Imperial College London

Improving our understanding of a new method to deliver drugs to the brain

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Illustration of microbubbles and focused ultrasound opening the blood-brain barrier

Delivering drugs to the right part of the body to treat disease can be difficult, and nowhere is more difficult to reach than the brain.

Research from the Vilar and Choi groups has advanced our understanding of how two technologies combined can help to find a new method to overcome this challenge and specifically target drugs and imaging agents into the brain.

This research, just published by Tiffany from the Vilar group in the journal ChemMedChem, improves our understanding of how gold nanoparticles coated with DNA can be delivered to the brain using focused ultrasound waves.

The brain is a difficult target for drugs because of the blood-brain barrier, which strictly limits what can get from the blood into the brain. Designing drugs which the blood-brain barrier will let through is hugely challenging, so it is important to find new ways of getting other drugs into the brain. Ultrasound waves can help to temporarily and safely breach this wall. The waves can be used to make microbubbles introduced to the blood vibrate. If ultrasound waves are targeted in the brain, these vibrations can disrupt the blood-brain barrier. Because we can focus ultrasound waves into a very small area, we can target parts of the brain very specifically for treatment.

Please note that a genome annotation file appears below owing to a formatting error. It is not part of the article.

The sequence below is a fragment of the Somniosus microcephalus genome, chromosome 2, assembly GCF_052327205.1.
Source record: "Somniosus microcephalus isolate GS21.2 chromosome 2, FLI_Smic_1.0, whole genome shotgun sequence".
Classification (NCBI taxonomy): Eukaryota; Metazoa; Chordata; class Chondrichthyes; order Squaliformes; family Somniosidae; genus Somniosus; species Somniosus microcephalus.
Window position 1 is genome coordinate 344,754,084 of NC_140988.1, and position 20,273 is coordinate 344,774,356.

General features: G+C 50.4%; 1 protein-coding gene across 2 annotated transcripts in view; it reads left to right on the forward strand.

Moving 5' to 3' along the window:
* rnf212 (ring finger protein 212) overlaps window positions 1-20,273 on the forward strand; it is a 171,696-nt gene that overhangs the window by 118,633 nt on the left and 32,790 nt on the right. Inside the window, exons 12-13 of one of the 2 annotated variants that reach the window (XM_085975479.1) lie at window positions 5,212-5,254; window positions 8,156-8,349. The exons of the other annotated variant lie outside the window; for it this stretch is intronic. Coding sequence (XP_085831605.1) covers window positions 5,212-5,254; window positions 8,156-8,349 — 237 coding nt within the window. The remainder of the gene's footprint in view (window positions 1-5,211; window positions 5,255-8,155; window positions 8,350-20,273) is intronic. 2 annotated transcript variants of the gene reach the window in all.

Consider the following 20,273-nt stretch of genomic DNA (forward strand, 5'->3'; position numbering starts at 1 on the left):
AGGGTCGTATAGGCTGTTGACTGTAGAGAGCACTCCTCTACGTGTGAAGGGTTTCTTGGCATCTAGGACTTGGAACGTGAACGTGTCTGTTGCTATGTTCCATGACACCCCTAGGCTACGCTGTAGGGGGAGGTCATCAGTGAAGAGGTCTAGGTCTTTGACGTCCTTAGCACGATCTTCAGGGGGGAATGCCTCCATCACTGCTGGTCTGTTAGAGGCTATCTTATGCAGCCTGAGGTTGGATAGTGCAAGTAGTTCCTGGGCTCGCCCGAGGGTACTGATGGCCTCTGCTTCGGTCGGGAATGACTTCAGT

This ultrasound can then be combined with nanoparticles. These have been shown previously to be very effective at carrying drug molecules into cells. Whilst the nanoparticles can't cross the blood-brain barrier on their own, they are able to get across when combined with the disruption caused by the ultrasound; potentially allowing them to deliver the drug they are carrying into the brain. In this research paper, gold nanoparticles covered in DNA and focussed ultrasound were successfully combined to get the nanoparticles into the brains of mice. For the first time, this research showed how the size of nanoparticles impacts on their ability to get into the brain. Smaller nanoparticles crossed the barrier more effectively - giving new insight to researchers hoping to use this platform for the delivery of drugs in the future.

Enabling drug delivery to the brain is an important step to being able to better treat diseases such as glioblastoma - a particularly deadly variety of brain cancer. Only through researchers discovering and applying methods such as this will there be a chance of finding the effective treatments for diseases like glioblastoma that are desperately needed.

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Ben Lewis

Ben Lewis
Department of Chemistry

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Email: b.lewis16@imperial.ac.uk

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Drugs, Brain
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